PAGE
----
Miami-Dade County is the latest flashpoint in the battle to figure out how the burden of skyrocketing health-care costs should be allocated between governments and their employees. In the midst of often-intense debate, Mayor Carlos Gimenez is showing that responsible compromise is possible.
Since 2010, county employees (Miami-Dade has a consolidated city-county government) have been paying 5 percent of their base salary toward group health-care costs. The deduction was designed as a temporary measure to get the county through lean times and was intended to expire this coming Jan. 1. Earlier this month, county commissioners voted to let the contribution expire as planned for most workers.
But the rise in health-care costs is unrelenting. Allowing the contributions to sunset would open a $56 million hole in the county's $4.4 billion operating budget for this fiscal year and create an even bigger gap next year, which caused Mayor Gimenez to veto the commissioners' action.
Along with his veto, however, Gimenez sent commissioners a countermeasure that would give a one-time bonus to the lowest-paid county workers -- about 7,800 of Miami-Dade's nearly 26,000 employees. Employees earning under $40,000 annually would get $1,500, while those earning between $40,000 and $50,000 would get $1,000. So an employee earning $30,000 would get his or her entire $1,500 health-care contribution back; a worker earning $20,000 would get his or her $1,000 back plus an extra $500.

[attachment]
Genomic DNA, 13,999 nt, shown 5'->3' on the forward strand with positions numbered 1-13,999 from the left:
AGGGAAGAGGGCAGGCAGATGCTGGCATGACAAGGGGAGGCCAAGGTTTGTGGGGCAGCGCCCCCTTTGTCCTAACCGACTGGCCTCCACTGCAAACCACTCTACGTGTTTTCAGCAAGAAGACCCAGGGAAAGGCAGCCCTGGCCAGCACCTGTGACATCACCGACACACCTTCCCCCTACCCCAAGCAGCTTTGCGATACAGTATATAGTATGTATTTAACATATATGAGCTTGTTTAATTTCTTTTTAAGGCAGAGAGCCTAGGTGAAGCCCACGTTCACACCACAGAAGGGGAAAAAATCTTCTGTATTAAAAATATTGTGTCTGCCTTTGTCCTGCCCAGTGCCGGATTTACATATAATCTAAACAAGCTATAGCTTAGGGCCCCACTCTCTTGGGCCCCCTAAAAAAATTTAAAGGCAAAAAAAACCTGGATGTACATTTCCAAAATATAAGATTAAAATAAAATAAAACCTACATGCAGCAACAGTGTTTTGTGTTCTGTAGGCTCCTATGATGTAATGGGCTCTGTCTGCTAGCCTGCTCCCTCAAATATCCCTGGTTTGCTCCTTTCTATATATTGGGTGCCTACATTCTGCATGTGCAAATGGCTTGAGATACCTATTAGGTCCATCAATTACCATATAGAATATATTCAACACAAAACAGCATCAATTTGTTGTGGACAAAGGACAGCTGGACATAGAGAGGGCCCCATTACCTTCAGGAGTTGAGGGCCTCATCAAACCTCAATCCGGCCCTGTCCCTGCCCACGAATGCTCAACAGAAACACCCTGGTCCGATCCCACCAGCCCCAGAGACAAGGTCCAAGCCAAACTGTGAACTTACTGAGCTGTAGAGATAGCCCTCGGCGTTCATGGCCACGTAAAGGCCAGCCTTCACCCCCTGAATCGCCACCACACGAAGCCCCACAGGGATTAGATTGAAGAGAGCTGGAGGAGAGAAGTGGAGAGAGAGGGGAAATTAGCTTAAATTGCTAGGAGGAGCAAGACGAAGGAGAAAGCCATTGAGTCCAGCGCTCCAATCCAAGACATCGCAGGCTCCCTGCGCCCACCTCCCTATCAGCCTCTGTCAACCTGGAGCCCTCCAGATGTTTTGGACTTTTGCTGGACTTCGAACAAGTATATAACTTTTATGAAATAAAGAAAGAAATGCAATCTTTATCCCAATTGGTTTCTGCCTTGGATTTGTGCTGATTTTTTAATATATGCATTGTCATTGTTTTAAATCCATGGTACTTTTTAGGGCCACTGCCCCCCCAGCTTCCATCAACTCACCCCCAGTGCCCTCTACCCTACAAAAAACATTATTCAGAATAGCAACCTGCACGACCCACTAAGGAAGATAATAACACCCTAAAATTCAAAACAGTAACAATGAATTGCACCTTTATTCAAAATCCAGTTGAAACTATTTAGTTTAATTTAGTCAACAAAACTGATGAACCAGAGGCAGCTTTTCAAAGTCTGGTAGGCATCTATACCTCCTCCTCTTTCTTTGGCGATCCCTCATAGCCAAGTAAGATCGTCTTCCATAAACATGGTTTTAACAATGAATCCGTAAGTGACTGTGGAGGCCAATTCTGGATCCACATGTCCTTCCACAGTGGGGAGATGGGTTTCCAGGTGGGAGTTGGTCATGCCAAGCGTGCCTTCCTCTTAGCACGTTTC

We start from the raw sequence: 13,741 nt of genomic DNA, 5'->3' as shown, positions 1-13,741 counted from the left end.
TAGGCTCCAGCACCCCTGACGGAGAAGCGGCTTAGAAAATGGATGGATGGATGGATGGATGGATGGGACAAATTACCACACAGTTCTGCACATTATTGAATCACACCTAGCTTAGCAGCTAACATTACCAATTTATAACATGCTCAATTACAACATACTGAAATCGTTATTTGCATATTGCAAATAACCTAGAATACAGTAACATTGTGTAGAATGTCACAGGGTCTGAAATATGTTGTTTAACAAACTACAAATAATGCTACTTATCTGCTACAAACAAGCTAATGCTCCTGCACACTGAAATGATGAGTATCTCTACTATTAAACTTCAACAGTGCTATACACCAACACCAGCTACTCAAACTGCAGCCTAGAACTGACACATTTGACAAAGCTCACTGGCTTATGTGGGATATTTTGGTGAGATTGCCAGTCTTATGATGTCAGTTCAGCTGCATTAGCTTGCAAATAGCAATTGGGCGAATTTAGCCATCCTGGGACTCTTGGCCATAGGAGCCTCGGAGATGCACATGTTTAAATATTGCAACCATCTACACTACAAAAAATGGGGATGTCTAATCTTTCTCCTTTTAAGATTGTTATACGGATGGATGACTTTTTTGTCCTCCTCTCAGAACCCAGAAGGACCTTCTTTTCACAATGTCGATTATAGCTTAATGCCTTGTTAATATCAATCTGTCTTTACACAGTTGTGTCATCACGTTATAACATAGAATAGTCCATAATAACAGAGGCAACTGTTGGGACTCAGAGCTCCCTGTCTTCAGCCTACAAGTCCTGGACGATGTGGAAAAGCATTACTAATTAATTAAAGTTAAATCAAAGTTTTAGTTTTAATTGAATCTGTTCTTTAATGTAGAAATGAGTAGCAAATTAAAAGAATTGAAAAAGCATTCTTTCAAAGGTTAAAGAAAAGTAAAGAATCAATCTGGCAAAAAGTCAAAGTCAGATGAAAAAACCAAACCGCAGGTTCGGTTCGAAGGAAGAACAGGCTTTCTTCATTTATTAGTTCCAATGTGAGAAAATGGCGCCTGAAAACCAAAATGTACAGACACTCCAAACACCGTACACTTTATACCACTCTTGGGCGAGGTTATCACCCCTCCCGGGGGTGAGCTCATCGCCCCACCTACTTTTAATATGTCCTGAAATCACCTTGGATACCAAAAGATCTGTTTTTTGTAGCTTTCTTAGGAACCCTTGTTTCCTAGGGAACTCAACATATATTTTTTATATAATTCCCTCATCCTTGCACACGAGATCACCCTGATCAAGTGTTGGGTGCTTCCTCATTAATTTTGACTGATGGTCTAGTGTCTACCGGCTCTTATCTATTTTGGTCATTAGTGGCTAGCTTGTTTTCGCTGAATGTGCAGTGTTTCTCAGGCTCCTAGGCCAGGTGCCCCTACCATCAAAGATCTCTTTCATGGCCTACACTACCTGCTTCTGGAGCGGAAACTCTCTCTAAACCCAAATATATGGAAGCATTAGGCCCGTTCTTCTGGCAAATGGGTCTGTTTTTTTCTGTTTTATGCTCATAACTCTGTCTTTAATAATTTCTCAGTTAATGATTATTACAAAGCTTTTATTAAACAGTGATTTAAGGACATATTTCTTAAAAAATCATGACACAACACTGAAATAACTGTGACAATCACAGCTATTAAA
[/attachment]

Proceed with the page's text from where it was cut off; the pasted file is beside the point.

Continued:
The $10.2 million cost of the bonuses is a fraction of the $56 million cost of eliminating the health-care contributions, and going forward the county would not be faced with paying the full cost of ever-rising health-insurance premiums.
Although Gimenez' ability to sustain the veto appeared uncertain, on Tuesday one commissioner who originally voted to let the measure expire changed her vote and the veto was upheld. The fate of the mayor's bonus plan remains uncertain, with some commissioners saying they would prefer to permanently restore a portion of employees' pay. But the action avoids blowing up the county budget and setting a dangerous precedent by not requiring employee health-care contributions.
This case also highlights a basic problem with the way Miami-Dade approaches the allocation of employee health-care costs. In the long term, getting costs under control will require workers to be aware of the comparative expense of various insurance plans and have an incentive to select ones that don't offer more coverage than they require. Rather than charging all employees 5 percent, the county would be better served to provide workers with a variety of plans at different price points and have each employee pay a portion -- perhaps one-quarter -- of the plan he or she chooses.
As is almost always the case wherever this issue comes up, Miami-Dade's reaction to the employee health-care contribution issue was imperfect. But Mayor Gimenez deserves credit for coming up with a creative compromise. And if the county commissioners go along with something along the line of Gimenez' bonus proposal, there'll be plenty of credit to spread around.